Wow… So this question got turned from Palin’s comment to comparing Obama (a Presidential Nominee) to Palin (a Vice Presidential Nominee) to Obama’s qualifications because he sits on a chair (what the hell do you sit on?) to Obama clearly breaking the law. Ok.

@robmandu You rock. Damn it all. You rock. We are in a state of war and whether any of you like it or not, what he did was disgusting! Oh I can tell he cares for the troops. Most def. Just like gives a shit about vets.

And for the record, just cause you sit in a chair position doesn’t mean you do a fuckin’ thing. Obama has chaired the Senate Veterans’ Affairs Committee and hasn’t done a damn thing there! Oh he’s talked about it, but he’s been too busy kissing babies to do anything else. He held meetings for Veterans in Chicago saying he’d CHANGE something here. He said it was wrong the Illinois was rated worst in the country in Veterans care and that our benefits were paid so much lower than those in other states. It must have really gotten to him because I got a letter from him and the VA saying, that the reason healthcare here in Illinois was so shitty is because it’s always been that way. OHHHHH! That’s what you meant by “CHANGE”. Wait. What?

Anyone want to get back on topic?

robmandu's avatar

@dalepetrie, let’s say for argument’s sake that I support every plank of Obama’s platform. And that I think he’ll bring real answers and solutions to this country. Basically, that’s he’s awesome sauce.

That still doesn’t give him the right to undermine the president’s authority with other foreign dignitaries. Statesmanship is subject to its own rules, its own jargon. Hell, simply showing up for a meeting means something (which is why U.S. presidents refuse to grant Castro audience, for example). You’ve got to look at this in the grand scheme of how nation-states interact.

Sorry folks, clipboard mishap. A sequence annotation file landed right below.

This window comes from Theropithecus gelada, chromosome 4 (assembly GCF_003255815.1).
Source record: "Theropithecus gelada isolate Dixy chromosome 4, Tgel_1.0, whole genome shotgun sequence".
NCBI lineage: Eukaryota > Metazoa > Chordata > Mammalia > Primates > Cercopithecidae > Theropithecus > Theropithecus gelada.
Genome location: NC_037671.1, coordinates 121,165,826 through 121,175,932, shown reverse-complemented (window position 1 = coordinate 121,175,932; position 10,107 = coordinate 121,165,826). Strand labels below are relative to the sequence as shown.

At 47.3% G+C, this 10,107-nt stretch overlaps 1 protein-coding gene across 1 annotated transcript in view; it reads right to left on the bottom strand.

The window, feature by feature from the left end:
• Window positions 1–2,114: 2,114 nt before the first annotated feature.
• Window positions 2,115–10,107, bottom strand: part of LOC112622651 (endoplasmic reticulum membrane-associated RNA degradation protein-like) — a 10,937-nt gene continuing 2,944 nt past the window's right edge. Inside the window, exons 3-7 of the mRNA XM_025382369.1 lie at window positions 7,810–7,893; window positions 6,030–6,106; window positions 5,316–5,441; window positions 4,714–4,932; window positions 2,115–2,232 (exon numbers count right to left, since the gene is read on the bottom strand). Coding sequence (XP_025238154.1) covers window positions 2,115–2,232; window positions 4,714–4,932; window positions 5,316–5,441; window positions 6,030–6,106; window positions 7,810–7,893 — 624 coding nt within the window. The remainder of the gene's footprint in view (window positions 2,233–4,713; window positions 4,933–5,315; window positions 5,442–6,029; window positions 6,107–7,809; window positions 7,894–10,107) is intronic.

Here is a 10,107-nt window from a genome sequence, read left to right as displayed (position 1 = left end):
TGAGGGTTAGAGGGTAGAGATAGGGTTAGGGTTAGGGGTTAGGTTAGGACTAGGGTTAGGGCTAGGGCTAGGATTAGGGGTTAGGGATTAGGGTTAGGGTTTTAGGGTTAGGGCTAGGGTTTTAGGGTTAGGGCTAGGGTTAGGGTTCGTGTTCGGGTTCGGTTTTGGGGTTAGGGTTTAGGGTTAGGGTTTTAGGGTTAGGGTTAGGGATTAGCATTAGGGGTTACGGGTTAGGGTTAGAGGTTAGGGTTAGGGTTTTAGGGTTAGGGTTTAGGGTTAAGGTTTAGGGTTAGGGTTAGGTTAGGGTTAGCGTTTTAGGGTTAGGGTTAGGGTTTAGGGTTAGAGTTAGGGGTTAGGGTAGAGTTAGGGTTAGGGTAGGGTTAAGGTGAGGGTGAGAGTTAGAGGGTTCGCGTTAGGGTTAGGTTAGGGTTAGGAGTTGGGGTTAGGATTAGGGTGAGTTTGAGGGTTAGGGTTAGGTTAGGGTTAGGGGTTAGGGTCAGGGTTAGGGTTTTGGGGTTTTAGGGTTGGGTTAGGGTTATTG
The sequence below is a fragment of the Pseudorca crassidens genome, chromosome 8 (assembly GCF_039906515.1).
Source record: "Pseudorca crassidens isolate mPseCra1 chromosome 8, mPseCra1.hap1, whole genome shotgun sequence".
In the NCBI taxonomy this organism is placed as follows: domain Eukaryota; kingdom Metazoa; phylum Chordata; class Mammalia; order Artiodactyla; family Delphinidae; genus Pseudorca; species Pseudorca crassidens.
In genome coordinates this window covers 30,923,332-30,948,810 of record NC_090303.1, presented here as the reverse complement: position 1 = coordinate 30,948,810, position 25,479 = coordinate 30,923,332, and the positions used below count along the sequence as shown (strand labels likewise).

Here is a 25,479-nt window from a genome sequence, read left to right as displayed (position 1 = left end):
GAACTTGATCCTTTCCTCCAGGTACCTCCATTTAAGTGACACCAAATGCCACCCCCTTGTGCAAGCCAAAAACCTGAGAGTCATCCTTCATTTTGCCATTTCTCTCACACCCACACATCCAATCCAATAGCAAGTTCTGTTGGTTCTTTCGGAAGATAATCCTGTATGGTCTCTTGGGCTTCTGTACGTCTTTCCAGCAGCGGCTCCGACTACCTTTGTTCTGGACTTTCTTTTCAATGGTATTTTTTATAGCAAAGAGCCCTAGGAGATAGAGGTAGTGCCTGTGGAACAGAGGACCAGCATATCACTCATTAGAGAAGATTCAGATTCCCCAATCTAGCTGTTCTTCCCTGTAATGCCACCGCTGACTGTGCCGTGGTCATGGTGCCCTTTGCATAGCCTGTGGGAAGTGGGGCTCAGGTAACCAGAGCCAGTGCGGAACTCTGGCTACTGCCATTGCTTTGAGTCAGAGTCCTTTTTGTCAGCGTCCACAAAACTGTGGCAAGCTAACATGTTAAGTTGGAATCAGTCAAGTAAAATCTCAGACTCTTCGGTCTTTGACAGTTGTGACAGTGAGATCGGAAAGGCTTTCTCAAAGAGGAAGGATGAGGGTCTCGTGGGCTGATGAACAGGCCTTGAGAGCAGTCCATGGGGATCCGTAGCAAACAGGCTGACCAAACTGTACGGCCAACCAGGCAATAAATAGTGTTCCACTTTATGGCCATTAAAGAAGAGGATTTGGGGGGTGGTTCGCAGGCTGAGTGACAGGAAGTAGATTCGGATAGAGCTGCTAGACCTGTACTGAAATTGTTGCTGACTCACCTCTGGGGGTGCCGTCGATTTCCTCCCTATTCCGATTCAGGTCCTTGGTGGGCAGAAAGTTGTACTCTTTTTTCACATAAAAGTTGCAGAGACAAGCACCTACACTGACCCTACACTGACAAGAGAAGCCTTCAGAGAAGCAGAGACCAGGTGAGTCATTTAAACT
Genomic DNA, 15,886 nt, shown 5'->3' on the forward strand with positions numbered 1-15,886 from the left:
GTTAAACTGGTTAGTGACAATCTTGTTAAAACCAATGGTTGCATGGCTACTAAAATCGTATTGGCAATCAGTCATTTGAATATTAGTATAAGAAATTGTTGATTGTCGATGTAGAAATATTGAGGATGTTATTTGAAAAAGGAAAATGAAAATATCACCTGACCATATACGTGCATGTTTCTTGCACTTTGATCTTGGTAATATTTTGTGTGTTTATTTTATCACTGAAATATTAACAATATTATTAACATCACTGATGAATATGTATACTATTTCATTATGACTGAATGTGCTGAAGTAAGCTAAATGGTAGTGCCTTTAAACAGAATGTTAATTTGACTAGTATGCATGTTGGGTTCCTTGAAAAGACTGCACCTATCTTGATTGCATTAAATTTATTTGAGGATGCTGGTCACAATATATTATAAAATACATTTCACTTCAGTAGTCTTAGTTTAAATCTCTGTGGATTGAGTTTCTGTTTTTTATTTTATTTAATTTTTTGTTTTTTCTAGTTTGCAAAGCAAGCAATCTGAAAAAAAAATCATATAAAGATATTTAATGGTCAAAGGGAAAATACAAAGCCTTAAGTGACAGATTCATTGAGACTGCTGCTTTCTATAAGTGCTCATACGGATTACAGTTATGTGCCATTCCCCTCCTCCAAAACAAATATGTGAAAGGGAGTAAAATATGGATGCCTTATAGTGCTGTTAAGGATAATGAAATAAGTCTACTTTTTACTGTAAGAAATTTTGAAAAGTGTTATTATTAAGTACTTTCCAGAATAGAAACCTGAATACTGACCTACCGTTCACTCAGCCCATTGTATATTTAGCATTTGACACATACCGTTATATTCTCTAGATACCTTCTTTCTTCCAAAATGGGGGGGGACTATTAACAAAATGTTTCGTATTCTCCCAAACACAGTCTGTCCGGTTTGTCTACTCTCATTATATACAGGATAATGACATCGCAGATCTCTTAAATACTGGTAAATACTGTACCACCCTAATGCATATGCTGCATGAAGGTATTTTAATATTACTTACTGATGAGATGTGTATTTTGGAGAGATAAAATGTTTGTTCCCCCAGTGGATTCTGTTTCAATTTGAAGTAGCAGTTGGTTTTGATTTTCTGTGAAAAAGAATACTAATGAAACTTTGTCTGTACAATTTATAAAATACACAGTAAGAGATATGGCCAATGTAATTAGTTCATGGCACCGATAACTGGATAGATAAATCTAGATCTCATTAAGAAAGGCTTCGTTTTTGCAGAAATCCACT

There’s nuance and subtlety at play. The Iraqi Foreign Minister Hoshyar Zebari didn’t seem to misunderstand the thrust of the question. His response when describing the meeting was that they’d rather not keep the matter open.

fireside's avatar

How about John McCain in 2006:
”...interviewed McCain for the British network Sky News’s “World News Tonight” program. Here is the crucial part of our exchange:

I asked: “Do you think that American diplomats should be operating the way they have in the past, working with the Palestinian government if Hamas is now in charge?”

McCain answered: “They’re the government; sooner or later we are going to have to deal with them, one way or another, and I understand why this administration and previous administrations had such antipathy towards Hamas because of their dedication to violence and the things that they not only espouse but practice, so . . . but it’s a new reality in the Middle East. I think the lesson is people want security and a decent life and decent future, that they want democracy. Fatah was not giving them that.”

Was this experienced statesman questioning the position of the President?

tWrex's avatar